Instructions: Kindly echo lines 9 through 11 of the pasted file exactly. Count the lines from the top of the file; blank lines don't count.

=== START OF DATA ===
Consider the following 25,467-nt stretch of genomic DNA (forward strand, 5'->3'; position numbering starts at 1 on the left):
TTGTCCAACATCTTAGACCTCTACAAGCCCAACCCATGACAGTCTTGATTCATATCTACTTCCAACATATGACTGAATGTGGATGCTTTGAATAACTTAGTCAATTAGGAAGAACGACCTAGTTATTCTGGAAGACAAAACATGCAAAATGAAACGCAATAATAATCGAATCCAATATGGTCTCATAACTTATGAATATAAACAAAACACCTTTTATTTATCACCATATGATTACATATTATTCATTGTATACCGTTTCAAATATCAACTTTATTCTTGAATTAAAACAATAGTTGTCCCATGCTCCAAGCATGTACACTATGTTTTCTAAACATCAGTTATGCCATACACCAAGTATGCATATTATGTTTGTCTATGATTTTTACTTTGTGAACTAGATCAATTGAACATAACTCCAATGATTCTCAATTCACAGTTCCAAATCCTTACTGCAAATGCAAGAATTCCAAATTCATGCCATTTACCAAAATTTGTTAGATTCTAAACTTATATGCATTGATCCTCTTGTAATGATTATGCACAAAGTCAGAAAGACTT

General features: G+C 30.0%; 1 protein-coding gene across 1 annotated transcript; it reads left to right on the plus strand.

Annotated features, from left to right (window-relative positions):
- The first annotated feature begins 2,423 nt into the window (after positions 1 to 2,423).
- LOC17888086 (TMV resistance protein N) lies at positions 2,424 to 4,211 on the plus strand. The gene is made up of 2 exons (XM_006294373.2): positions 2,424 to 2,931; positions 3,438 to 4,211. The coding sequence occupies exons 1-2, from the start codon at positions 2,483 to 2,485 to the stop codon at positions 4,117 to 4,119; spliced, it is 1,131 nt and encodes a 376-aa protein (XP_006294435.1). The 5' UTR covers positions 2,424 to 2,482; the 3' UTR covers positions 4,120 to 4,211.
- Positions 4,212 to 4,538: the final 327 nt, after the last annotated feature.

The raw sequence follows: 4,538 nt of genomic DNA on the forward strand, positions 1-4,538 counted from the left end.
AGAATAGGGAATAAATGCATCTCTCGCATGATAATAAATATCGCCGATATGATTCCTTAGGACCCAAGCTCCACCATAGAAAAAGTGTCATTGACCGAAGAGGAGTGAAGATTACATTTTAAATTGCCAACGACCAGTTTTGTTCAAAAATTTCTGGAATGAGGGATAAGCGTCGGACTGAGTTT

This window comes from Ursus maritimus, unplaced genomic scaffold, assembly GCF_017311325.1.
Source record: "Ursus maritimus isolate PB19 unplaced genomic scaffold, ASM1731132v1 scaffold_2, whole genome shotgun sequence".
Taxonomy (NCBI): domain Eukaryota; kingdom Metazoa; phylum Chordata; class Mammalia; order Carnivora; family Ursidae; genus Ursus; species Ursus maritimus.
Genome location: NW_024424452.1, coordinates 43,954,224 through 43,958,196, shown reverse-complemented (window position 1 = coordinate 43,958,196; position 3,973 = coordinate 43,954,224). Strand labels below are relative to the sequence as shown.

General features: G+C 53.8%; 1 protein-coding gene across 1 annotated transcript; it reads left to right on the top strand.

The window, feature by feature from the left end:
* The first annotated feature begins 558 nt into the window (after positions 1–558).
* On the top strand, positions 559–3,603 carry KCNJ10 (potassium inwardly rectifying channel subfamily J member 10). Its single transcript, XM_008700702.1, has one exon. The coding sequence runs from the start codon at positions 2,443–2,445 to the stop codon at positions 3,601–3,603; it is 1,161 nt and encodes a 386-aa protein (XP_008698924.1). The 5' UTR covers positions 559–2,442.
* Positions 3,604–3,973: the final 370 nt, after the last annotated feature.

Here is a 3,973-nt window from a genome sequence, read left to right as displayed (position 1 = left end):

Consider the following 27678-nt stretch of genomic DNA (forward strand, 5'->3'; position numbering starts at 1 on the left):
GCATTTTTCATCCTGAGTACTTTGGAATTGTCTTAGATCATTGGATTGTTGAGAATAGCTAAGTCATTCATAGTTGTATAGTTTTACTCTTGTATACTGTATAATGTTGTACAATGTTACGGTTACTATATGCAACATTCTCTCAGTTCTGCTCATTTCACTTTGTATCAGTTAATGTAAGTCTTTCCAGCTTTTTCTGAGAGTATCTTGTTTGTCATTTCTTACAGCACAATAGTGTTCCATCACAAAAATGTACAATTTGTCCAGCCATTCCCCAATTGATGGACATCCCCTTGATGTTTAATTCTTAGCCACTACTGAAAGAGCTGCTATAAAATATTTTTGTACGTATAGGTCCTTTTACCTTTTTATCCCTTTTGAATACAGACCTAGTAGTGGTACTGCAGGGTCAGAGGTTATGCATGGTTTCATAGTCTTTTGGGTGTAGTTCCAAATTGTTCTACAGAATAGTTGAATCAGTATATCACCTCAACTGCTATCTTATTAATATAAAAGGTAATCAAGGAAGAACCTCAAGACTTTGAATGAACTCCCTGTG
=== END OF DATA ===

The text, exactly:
AGAATAGGGAATAAATGCATCTCTCGCATGATAATAAATATCGCCGATATGATTCCTTAGGACCCAAGCTCCACCATAGAAAAAGTGTCATTGACCGAAGAGGAGTGAAGATTACATTTTAAATTGCCAACGACCAGTTTTGTTCAAAAATTTCTGGAATGAGGGATAAGCGTCGGACTGAGTTT

This window comes from Ursus maritimus, unplaced genomic scaffold, assembly GCF_017311325.1.
Source record: "Ursus maritimus isolate PB19 unplaced genomic scaffold, ASM1731132v1 scaffold_2, whole genome shotgun sequence".